"July 1st, 2009 started as a day like most others. Little did I realize that very shortly I would be rushed by ambulance to the closest hospital. There was no sense of impending doom, no feeling of dread, nothing to foretell what the day would bring. By day's end, I would be forever changed. My very soul would be autographed by the grit and asphalt of Bishopton Avenue.
"There is nothing pretty about a traffic accident with severe head injuries."
Brain injury survivor Sarah-Louise Lennon shares her powerful short story, 'Disinfectant':
The smell of disinfectant awakened memories long forgotten; echoes of those long-ago hospital visits jarred my mind. Suddenly being forced to swim once more in the tide waters of the past, I walked down the corridor with the attitude of a soldier returning to the battlefield.
I reach the navy double-doors with their plastic band fastened midway and their dull chrome handles. I pull my eyes from the highly polished linoleum floor to catch a glimpse of the hallway that stretches beyond, cut into tiny squares by the thin wire in the window panels. Without pause I push with my body weight, but I needn't have, it swings open soundlessly and with ease.
A draft of air hits my face, warm and with a tincture of bleach. Ahead of me lie magnolia walls, decorated with old black and white photographs of hospital staff- most likely either deceased or rocking their nineties in some retirement home. I could fit at least two of me with arms outstretched across its width. Instead of straight walls the hallway has a curve, disappearing in a hundred meters or so.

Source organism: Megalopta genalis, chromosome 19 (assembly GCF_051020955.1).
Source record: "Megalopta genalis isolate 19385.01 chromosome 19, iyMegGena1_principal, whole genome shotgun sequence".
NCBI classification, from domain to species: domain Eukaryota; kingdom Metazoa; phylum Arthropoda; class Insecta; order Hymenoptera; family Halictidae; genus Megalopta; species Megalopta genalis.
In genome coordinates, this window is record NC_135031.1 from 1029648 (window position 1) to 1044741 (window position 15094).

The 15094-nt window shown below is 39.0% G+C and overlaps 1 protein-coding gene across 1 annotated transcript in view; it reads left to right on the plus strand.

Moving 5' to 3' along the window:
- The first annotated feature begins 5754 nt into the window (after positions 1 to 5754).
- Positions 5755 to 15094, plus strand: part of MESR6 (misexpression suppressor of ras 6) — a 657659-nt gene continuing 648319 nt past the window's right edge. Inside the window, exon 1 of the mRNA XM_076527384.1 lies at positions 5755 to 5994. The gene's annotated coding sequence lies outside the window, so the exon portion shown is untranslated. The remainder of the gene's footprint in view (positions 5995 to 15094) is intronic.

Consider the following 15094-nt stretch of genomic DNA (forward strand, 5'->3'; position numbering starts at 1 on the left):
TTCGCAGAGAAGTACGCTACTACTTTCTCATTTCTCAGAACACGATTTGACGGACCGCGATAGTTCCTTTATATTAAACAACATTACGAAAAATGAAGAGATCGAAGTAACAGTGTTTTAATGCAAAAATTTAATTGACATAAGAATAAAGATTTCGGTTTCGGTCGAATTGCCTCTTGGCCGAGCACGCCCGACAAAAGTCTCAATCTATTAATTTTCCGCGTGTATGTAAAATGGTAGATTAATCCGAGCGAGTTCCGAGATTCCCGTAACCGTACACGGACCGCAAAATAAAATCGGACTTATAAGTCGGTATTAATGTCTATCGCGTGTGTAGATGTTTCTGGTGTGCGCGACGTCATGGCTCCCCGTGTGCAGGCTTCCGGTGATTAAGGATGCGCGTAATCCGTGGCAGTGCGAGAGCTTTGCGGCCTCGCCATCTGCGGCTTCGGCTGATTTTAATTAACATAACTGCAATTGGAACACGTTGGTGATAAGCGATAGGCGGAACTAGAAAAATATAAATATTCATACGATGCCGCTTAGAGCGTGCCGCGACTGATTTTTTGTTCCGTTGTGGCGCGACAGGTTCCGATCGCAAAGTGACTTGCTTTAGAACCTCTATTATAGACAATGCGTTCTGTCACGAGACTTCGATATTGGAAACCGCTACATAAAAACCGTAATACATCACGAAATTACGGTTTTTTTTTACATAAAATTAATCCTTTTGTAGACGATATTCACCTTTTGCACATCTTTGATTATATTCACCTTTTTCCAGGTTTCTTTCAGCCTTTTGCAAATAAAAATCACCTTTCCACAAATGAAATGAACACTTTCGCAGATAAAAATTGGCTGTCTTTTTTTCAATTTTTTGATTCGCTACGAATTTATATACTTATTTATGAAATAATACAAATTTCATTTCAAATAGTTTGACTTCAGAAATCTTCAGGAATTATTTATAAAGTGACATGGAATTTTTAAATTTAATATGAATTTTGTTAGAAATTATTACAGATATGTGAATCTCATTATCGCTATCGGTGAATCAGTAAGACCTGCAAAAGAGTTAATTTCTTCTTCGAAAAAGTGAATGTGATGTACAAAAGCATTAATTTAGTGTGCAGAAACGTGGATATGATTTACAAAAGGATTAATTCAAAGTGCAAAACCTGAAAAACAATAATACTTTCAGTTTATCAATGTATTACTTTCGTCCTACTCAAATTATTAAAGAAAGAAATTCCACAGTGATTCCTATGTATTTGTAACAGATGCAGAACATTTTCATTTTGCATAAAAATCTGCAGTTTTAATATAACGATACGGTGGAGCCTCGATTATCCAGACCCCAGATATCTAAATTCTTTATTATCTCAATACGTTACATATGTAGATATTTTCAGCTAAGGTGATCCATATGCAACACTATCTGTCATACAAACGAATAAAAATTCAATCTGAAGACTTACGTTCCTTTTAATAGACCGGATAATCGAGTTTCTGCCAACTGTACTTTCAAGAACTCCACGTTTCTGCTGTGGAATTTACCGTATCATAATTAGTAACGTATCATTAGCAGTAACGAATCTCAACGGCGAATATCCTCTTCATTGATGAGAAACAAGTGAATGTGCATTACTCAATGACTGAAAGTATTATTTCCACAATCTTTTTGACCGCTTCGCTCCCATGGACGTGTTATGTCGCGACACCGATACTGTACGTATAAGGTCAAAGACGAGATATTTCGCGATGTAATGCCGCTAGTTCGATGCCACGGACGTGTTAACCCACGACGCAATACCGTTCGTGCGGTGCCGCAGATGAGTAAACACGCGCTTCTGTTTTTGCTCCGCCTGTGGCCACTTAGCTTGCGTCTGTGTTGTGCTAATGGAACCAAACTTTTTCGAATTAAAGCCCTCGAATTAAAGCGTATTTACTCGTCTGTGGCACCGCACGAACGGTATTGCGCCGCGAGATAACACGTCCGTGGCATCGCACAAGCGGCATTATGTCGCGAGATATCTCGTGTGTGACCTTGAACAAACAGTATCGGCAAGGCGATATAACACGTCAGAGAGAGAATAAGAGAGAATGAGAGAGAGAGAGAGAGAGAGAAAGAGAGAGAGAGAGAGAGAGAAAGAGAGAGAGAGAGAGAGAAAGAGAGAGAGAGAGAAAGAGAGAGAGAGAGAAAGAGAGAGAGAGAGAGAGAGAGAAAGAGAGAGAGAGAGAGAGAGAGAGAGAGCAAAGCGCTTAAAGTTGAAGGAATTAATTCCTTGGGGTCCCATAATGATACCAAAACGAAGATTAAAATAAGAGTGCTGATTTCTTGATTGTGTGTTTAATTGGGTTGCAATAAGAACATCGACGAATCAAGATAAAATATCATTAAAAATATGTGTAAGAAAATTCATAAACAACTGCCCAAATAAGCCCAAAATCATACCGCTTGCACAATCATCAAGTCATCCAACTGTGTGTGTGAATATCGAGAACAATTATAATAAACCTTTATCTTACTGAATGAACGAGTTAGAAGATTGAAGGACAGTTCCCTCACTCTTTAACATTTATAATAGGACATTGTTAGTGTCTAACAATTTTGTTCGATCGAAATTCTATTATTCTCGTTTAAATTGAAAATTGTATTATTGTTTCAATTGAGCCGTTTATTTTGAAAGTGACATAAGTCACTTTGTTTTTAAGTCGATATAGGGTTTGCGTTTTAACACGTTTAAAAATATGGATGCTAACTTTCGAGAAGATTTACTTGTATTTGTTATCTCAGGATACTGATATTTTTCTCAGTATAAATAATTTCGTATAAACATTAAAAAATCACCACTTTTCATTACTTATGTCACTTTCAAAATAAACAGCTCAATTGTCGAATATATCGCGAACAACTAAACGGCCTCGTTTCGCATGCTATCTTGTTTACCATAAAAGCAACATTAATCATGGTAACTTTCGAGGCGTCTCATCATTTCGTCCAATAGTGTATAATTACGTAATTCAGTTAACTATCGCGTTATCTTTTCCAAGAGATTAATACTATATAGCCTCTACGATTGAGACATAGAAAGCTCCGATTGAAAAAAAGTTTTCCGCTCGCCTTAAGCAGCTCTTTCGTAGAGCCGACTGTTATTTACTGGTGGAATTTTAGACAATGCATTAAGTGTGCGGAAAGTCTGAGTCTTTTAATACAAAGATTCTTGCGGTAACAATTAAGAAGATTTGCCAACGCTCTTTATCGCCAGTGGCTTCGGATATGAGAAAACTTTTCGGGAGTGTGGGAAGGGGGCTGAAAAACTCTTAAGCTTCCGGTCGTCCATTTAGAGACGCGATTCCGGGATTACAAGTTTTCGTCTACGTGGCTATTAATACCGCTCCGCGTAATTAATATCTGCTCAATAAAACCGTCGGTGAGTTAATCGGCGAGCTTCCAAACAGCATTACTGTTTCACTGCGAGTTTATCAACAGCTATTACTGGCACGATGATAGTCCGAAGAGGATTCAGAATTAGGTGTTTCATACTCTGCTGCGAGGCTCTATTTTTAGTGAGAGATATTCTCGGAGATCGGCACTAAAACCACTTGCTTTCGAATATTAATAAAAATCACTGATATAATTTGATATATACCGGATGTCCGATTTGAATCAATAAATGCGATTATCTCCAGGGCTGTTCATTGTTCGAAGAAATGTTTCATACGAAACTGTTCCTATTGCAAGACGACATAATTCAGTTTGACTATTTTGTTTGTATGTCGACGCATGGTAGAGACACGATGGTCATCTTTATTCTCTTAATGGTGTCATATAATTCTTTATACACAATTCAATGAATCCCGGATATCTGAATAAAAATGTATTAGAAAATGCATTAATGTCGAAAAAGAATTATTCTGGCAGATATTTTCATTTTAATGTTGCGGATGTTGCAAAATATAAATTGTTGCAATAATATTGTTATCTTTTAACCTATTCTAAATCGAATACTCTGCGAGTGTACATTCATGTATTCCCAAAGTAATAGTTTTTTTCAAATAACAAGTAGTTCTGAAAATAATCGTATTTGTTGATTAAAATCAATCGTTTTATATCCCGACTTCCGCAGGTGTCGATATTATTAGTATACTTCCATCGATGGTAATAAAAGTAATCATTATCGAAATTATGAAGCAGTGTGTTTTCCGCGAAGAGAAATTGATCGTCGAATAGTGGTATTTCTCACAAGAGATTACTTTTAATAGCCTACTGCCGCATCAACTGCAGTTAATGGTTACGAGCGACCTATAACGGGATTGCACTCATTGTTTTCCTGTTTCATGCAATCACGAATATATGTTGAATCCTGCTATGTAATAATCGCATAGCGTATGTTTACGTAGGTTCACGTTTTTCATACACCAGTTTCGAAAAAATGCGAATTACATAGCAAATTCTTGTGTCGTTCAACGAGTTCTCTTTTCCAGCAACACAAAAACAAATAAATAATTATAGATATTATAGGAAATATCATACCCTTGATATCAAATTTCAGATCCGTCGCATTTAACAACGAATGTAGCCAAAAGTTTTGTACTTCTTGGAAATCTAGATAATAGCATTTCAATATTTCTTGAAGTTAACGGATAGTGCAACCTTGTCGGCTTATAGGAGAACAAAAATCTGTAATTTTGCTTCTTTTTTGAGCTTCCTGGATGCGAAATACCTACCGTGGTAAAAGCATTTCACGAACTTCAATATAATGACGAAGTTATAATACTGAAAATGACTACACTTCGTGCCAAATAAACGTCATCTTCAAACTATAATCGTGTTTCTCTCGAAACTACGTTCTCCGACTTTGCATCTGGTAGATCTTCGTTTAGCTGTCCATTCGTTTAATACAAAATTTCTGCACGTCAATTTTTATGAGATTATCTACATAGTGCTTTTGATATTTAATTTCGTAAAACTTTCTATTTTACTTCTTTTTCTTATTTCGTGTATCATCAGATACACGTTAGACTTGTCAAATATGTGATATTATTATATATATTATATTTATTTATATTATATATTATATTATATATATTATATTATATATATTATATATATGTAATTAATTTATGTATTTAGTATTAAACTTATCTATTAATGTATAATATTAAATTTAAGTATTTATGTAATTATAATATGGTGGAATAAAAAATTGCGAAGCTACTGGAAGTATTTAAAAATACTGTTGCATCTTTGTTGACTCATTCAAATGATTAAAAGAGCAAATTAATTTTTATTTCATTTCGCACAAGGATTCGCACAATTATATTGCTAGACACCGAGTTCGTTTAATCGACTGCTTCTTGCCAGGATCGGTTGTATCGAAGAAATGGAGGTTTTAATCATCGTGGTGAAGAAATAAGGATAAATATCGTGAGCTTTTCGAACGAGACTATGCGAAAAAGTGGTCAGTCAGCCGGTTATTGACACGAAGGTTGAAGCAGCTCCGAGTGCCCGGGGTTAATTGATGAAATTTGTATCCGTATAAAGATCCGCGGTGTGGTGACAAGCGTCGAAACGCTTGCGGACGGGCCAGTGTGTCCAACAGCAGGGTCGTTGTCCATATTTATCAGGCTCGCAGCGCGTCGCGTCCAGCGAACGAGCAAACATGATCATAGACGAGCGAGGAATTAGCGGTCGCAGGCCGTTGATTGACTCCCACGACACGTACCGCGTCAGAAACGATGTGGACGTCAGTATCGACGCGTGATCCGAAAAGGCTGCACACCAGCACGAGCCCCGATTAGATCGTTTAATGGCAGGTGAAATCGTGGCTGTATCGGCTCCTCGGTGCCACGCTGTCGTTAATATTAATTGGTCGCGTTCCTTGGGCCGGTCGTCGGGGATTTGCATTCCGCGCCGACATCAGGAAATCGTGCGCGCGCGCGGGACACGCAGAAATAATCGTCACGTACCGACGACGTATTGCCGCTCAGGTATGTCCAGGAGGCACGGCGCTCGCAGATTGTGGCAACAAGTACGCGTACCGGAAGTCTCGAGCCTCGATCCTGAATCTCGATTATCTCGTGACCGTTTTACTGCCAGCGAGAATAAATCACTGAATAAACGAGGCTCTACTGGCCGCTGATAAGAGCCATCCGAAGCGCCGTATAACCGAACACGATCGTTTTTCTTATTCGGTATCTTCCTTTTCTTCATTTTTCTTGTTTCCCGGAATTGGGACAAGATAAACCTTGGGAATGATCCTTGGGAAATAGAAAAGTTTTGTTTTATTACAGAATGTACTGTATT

Every few seconds I pass a different set of doors with a hand-sanitizer dispenser: to oncology, to geriatrics, to maternity. I bypass them all heading for neurology, because that's where my story started.
It had been 10 years since the last time I was in this very Ward as a Patient but with all the changes in my brain I wasn’t so sure I had fully recovered enough to have been discharged in the first place. But then, the brain is a complicated thing, is it not?
The human brain is akin to a supercomputer built on top of a clunker. The clunker is your primitive, reptilian, survival brain. The supercomputer is what does your proper thinking, it's logical, fair and kind. When you are afraid, the bandwidth of your supercomputer gets used up, leaving the clunker to do all your thinking for you. You go from awesome to primal and basic in a heartbeat.
Or is that just the results of a frontal lobe brain injury?
Sometimes, its hard to tell and I forget just who I am or where I come from half the time.
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